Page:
chokecherry finger gall mite

(Eriophyes emarginatae)

               
Conservation Status

IUCN Red List

not listed

finger gall of chokecherry finger gall mite

NatureServe

not listed

Minnesota

not listed

Occurrence

Common

Season

One generation per year. The first galls develop April to July.

Habitat/Host

American plum, chokecherry, European plum

Size

Tiny, almost microscopic

 

Identification

Eriophyid mites (Eriophyes spp.) are so small that they are almost impossible to see with the naked eye. Unless a scanning electron microscope is available, a morphological description of an adult individual is useless. The mite is most easily identified by the shape of the gall it produces and the plant species on which it is found.

Chokecherry finger gall mite is a specialized plant feeder. In Minnesota it can be found on American plum, chokecherry, and European plum. In other areas it also infests bitter cherry, Klamath plum, and wild goose plum.

The pouch-type finger galls appear on the upper side of a leaf. They are solitary, though there are usually many galls on a single leaf. They are randomly scattered on the surface of the leaf blade.

The galls are variable in length, thicker at the tip than at the base (club shaped), and erect or leaning at an angle to the leaf surface. They are green to yellowish at first, often reddish near the base, eventually turning brown.

 
Similar
Species

This is the only species that causes finger galls on the hosts listed above. It is not found on other plant species.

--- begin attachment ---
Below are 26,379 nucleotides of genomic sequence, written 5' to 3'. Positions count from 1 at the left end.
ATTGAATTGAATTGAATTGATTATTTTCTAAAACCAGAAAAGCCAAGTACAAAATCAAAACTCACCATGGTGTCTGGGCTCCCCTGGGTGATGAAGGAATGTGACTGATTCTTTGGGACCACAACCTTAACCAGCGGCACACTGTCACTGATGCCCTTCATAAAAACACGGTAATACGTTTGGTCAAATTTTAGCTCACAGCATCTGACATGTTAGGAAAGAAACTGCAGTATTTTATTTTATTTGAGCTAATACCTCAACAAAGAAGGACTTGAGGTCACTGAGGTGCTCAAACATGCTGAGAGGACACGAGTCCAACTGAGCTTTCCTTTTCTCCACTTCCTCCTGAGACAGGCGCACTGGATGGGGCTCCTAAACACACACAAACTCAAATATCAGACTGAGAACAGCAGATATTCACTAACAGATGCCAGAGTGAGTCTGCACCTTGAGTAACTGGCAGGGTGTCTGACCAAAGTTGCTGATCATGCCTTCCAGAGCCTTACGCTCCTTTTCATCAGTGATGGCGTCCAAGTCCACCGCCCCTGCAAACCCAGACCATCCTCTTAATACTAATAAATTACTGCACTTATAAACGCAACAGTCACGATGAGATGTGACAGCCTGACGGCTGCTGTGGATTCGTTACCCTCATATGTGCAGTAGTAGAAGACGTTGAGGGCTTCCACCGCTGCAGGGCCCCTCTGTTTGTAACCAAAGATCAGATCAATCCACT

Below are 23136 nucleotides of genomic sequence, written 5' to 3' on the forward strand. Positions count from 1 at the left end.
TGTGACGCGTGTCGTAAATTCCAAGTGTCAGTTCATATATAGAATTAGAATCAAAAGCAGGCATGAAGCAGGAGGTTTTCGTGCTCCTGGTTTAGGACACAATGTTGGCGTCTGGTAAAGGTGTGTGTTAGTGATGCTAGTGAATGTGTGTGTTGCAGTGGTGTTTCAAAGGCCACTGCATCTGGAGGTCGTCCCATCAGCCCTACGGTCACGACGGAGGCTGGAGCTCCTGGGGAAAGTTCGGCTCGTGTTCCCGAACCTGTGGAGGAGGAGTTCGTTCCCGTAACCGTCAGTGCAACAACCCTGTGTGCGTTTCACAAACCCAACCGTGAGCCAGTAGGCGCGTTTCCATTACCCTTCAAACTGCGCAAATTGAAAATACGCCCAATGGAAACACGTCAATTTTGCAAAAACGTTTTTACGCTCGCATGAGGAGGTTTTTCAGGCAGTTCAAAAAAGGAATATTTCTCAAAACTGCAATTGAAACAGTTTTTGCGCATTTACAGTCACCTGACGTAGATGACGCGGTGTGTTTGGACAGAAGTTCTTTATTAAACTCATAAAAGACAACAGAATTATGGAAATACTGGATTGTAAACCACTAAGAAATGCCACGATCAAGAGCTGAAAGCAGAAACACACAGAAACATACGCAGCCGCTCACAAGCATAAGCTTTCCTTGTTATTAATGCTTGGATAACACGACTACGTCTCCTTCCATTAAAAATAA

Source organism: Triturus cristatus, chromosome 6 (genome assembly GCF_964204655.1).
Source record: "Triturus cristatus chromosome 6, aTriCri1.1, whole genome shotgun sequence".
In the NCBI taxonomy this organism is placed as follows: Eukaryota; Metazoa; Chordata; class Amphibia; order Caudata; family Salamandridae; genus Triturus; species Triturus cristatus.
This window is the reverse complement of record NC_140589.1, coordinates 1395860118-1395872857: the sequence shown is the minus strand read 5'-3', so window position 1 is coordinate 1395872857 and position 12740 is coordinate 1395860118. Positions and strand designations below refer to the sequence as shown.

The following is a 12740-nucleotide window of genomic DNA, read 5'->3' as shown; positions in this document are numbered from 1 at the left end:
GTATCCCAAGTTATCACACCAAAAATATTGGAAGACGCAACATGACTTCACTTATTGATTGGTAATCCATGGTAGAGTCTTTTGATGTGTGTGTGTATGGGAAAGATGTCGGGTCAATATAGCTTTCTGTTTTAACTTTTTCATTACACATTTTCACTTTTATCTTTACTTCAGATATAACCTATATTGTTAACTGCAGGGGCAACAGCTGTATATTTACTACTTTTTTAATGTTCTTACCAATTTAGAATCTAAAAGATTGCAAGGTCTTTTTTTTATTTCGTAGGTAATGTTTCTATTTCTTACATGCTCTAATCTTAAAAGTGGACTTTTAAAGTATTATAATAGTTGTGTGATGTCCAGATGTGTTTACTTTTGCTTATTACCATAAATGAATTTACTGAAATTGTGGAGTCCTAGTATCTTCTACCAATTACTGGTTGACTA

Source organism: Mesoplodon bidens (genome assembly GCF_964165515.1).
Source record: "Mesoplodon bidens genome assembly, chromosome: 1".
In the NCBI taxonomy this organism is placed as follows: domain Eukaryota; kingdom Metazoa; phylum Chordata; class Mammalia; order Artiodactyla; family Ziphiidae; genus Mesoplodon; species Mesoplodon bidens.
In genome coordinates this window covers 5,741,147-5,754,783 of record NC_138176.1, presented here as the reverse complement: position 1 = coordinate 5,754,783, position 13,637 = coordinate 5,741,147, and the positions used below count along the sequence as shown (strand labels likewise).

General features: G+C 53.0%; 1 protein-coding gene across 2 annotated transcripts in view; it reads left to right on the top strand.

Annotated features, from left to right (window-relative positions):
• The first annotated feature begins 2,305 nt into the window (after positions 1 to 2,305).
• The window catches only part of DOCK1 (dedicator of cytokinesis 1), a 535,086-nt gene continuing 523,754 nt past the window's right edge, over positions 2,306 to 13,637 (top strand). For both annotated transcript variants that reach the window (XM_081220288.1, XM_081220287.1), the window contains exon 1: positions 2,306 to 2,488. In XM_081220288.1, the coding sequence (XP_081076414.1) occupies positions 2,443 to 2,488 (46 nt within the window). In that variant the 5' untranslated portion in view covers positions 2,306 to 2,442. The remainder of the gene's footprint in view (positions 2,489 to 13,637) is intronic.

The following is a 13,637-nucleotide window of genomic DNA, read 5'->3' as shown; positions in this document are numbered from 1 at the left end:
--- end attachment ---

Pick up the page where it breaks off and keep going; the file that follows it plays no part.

Food

In Minnesota, leaves of American plum, chokecherry, and European plum.

 
Life Cycle

The female overwinters in a crevice of a bud near the base of a branch. It emerges in the spring and seeks a newly developing leaf. As it feeds on the leaf, a chemical in its saliva causes the leaf cell to expand, forming a pouch. It then enters the pouch, lays 50 to 60 eggs, and dies. In late spring the eggs hatch, producing males and females that remain in the pouch throughout the summer.

Another eriophyid mite, Eriophyes prunidemissae, is normally found on the same branch. It overwinters in the buds at the tip and near the tip of the branch. It has two generations per year. The second generation invades the galls of the chokecherry finger gall mite. At the end of the season, when the gall splits open and releases the mites, Eriophyes prunidemissae outnumbers the chokecherry finger gall mite.

 
Behavior

 


Distribution Distribution Map   Sources: 7.

Comments

 


Taxonomy

Order:

Trombidiformes

 

Suborder:

Prostigmata

 

No Rank:

Eupodina

 

Superfamily:

Eriophyoidea

 

Family:

Eriophyidae (gall mites)

 

Subfamily:

Eriophyinae

 

Tribe:

Eriophyini

 
Synonyms

Phytoptus emarginatae

 
Common
Names

bitter cherry gall mite

chokecherry finger gall mite

plum finger gall mite

Prunus finger gall mite


 

 

 

 

 

 

 

 

       

Visitor Photos

   
Share your photo of this arachnid.

 

       
       
       

MinnesotaSeasons.com Photos

   

Finger Galls

  finger gall of chokecherry finger gall mite   finger gall of chokecherry finger gall mite
       
       

 

Camera

     

Slideshows

   
     
     
     

 

slideshow

     

Visitor Videos

   
Share your video of this arachnid.

     
     

Other Videos

 
     
     

 

Camcorder

 

 

Binoculars

Last Updated:

About Us | Privacy Policy | Contact Us | © 2017 MinnesotaSeasons.com. All rights reserved.